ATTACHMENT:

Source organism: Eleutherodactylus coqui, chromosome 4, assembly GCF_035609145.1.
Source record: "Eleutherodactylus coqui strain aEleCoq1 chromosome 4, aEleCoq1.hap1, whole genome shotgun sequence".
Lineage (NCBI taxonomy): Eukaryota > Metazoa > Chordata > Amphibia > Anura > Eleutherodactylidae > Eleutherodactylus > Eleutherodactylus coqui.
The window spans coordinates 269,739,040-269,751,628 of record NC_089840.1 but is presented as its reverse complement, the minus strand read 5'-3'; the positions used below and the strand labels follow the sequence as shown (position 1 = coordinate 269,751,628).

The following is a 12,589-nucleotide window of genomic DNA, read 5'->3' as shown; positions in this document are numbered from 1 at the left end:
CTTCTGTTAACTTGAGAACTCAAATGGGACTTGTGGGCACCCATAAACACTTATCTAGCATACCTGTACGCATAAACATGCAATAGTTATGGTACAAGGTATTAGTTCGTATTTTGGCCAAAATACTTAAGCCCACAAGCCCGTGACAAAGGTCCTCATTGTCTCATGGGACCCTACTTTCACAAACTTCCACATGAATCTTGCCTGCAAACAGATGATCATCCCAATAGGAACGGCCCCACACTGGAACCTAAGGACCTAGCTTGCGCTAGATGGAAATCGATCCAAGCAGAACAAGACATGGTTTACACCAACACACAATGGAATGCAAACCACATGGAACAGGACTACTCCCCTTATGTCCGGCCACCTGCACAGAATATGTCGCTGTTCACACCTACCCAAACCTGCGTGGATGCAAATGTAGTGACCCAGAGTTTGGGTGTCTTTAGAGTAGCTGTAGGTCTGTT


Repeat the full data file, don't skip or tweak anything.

Source organism: Eleutherodactylus coqui, chromosome 4, assembly GCF_035609145.1.
Source record: "Eleutherodactylus coqui strain aEleCoq1 chromosome 4, aEleCoq1.hap1, whole genome shotgun sequence".
Lineage (NCBI taxonomy): Eukaryota > Metazoa > Chordata > Amphibia > Anura > Eleutherodactylidae > Eleutherodactylus > Eleutherodactylus coqui.
The window spans coordinates 269,739,040-269,751,628 of record NC_089840.1 but is presented as its reverse complement, the minus strand read 5'-3'; the positions used below and the strand labels follow the sequence as shown (position 1 = coordinate 269,751,628).

The following is a 12,589-nucleotide window of genomic DNA, read 5'->3' as shown; positions in this document are numbered from 1 at the left end:
CTTCTGTTAACTTGAGAACTCAAATGGGACTTGTGGGCACCCATAAACACTTATCTAGCATACCTGTACGCATAAACATGCAATAGTTATGGTACAAGGTATTAGTTCGTATTTTGGCCAAAATACTTAAGCCCACAAGCCCGTGACAAAGGTCCTCATTGTCTCATGGGACCCTACTTTCACAAACTTCCACATGAATCTTGCCTGCAAACAGATGATCATCCCAATAGGAACGGCCCCACACTGGAACCTAAGGACCTAGCTTGCGCTAGATGGAAATCGATCCAAGCAGAACAAGACATGGTTTACACCAACACACAATGGAATGCAAACCACATGGAACAGGACTACTCCCCTTATGTCCGGCCACCTGCACAGAATATGTCGCTGTTCACACCTACCCAAACCTGCGTGGATGCAAATGTAGTGACCCAGAGTTTGGGTGTCTTTAGAGTAGCTGTAGGTCTGTT